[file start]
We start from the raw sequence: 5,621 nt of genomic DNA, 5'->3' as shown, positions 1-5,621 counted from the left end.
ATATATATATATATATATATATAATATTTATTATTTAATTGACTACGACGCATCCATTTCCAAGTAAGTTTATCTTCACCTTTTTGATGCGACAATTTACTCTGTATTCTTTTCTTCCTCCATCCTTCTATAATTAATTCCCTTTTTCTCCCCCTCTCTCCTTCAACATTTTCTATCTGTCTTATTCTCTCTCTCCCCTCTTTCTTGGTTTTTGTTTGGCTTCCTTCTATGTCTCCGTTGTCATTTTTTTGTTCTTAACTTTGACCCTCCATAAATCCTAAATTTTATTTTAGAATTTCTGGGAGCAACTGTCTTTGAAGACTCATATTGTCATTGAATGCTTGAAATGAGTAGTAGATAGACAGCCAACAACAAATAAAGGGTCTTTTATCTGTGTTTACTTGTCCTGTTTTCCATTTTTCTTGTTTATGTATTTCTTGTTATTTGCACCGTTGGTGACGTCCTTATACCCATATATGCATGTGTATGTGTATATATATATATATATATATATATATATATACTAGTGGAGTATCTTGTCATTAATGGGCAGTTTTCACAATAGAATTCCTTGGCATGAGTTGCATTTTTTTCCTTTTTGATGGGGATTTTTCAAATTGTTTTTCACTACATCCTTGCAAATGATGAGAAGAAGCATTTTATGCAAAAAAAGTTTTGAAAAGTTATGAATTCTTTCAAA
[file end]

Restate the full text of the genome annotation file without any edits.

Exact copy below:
We start from the raw sequence: 5,621 nt of genomic DNA, 5'->3' as shown, positions 1-5,621 counted from the left end.
ATATATATATATATATATATATAATATTTATTATTTAATTGACTACGACGCATCCATTTCCAAGTAAGTTTATCTTCACCTTTTTGATGCGACAATTTACTCTGTATTCTTTTCTTCCTCCATCCTTCTATAATTAATTCCCTTTTTCTCCCCCTCTCTCCTTCAACATTTTCTATCTGTCTTATTCTCTCTCTCCCCTCTTTCTTGGTTTTTGTTTGGCTTCCTTCTATGTCTCCGTTGTCATTTTTTTGTTCTTAACTTTGACCCTCCATAAATCCTAAATTTTATTTTAGAATTTCTGGGAGCAACTGTCTTTGAAGACTCATATTGTCATTGAATGCTTGAAATGAGTAGTAGATAGACAGCCAACAACAAATAAAGGGTCTTTTATCTGTGTTTACTTGTCCTGTTTTCCATTTTTCTTGTTTATGTATTTCTTGTTATTTGCACCGTTGGTGACGTCCTTATACCCATATATGCATGTGTATGTGTATATATATATATATATATATATATATATATACTAGTGGAGTATCTTGTCATTAATGGGCAGTTTTCACAATAGAATTCCTTGGCATGAGTTGCATTTTTTTCCTTTTTGATGGGGATTTTTCAAATTGTTTTTCACTACATCCTTGCAAATGATGAGAAGAAGCATTTTATGCAAAAAAAGTTTTGAAAAGTTATGAATTCTTTCAAA